Game of Thrones: Iron From Ice Episode 1

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Telltale’s Game of Thrones epic is clearly enriched by familiarity with the franchise, in particular the HBO series. And that’s not necessarily a bad thing. The first chapter, Iron from Ice, opens directly on the eve of The Red Wedding and the upcoming five parts aim to span season four’s timeline. The developers have tapped into some kind of magic. Their sagas feature nearly identical gameplay mechanics, but still manage to feel simultaneously unique and accurate. Savvy direction distills the essence of every fandom they explore. And this drama-laden high medieval fantasy fits hand-in-hand with their approach to storytelling.

Telltale has not abandoned their use of original characters. After being treated to an awesome recreation of the miniature introduction, we enter the Seven Kingdoms through the eyes of the Forresters, a Northern family both loyal and similar to the Starks. The similarity is almost to a fault, and the new characters mirror their household dynamic in an almost formulaic manner. The honourable Lord Gregor and silently headstrong Lady Elissa bear a striking resemblance in both appearance and manner to Eddard and Catelyn. The eldest son, Rodrik, channels Robb’s bravery and military prowess. The eldest daughter, Mira, the newly assigned handmaiden to Maergary, is displaced among her enemies at King’s Landing, much like Sansa. Two characters somewhat represent Jon Snow, the exiled second-son Asher and squire Gared Tuttle. Young Ethan, like Bran, is left to practice hesitant and inexperienced rule over the Forrester household. His twin sister, Talia, vocally objects to the callousness that often overtakes rulers in Westeros. Granted, she’s more comparable to Sansa than Arya in her quiet actions. Ryon and Rickon are both minor enough that their sameness can be forgiven. 


"Savvy direction distills the essence of every fandom they explore. And this drama-laden high medieval fantasy fits hand-in-hand with their approach to storytelling."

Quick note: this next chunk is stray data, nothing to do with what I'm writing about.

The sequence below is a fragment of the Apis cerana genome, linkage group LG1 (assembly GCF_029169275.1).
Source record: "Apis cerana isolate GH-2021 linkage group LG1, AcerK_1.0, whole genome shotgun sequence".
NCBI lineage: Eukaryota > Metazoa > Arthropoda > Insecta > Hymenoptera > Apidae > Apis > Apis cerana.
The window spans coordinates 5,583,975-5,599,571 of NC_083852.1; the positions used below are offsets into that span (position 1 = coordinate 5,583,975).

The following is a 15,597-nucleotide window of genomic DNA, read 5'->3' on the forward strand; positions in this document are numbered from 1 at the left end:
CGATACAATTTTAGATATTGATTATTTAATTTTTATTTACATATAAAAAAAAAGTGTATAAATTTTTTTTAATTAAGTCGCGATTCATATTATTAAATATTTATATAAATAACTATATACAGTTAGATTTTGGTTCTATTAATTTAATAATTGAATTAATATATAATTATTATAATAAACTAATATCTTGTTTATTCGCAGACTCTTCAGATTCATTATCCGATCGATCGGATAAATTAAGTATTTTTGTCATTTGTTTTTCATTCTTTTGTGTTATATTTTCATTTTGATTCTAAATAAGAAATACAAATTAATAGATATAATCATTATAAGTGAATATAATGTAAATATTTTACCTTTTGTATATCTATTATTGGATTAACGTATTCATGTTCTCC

We’re given effortless access to a rotational plot in the exact vein as the show without resorting to playing the main characters themselves. And the solution feels slightly contrived. No, the characters themselves are not really identical, but the parallels are far too convenient. If anything, the Forresters are undefined compared to their counterparts. However, that’s also the crutch of evaluating a larger story on a piecemeal basis. There’s also the argument that congruity is purposeful and indicative of feudal times, meant to relay that our players are part of a universal struggle. Though it not may be groundbreaking, Iron from Ice lays a solid foundation. 

The graphics take a painterly departure from Telltale’s signature cel-shaded style, and they’re every bit as gorgeous. Visible brush strokes not only add texture but cleverly disguise banding and pixelation. Navigating a scene felt like flipping through the pages of an illuminated manuscript. The sprawling interiors of King’s Landing are as beautiful as they are intimidating. 


"Playing through the introduction affirms wholeheartedly that it’s a direct television tie-in, but it’s not  just a welcome diversion until next year’s follow-up."

Lena Headey, Peter Dinklage, Natalie Dormer and Iwan Rheon lend their voice talents to their respective characters, making the world all the more convincing. Lena Headey brings Cersei’s indistinguishable cock-eyed grimace to life. Trying to allay her suspicions of handmaiden Mira Forrester’s treachery sparks as much anxiety as confronting the psychotically cruel Ramsay Snow. Peter Dinklage is equally excellent, and paves future redemption from his regrettable Destiny performance. Overall, the dialogue is in-line with the first-rate writing featured in the show and novels.  

Truthfully, my first glimpses of the game through trailers and promotional stills left me skeptical, with the seeming preponderance of Westeros A-listers dominating the screen. Yes, A Song of Ice and Fire fans seeking a reinterpretation of the novels may be disappointed. Playing through the introduction affirms wholeheartedly that it’s a direct television tie-in, but it’s not  just a welcome diversion until next year’s follow-up. At least, I think so. Perhaps that is my bias speaking. Maybe I have succumbed to HBOs shrewd marketing tactics; I won’t deny that I’m reeling in anticipation of seeing Daenerys and Jon Snow in the upcoming chapters. We love these characters because they’re multi-dimensional, believable and above all...likable. I like them, and am more than willing to spend time uncovering their idiosyncrasies. 

Review by: Ameenah Salamunic | Reviewed on: PC

7.5

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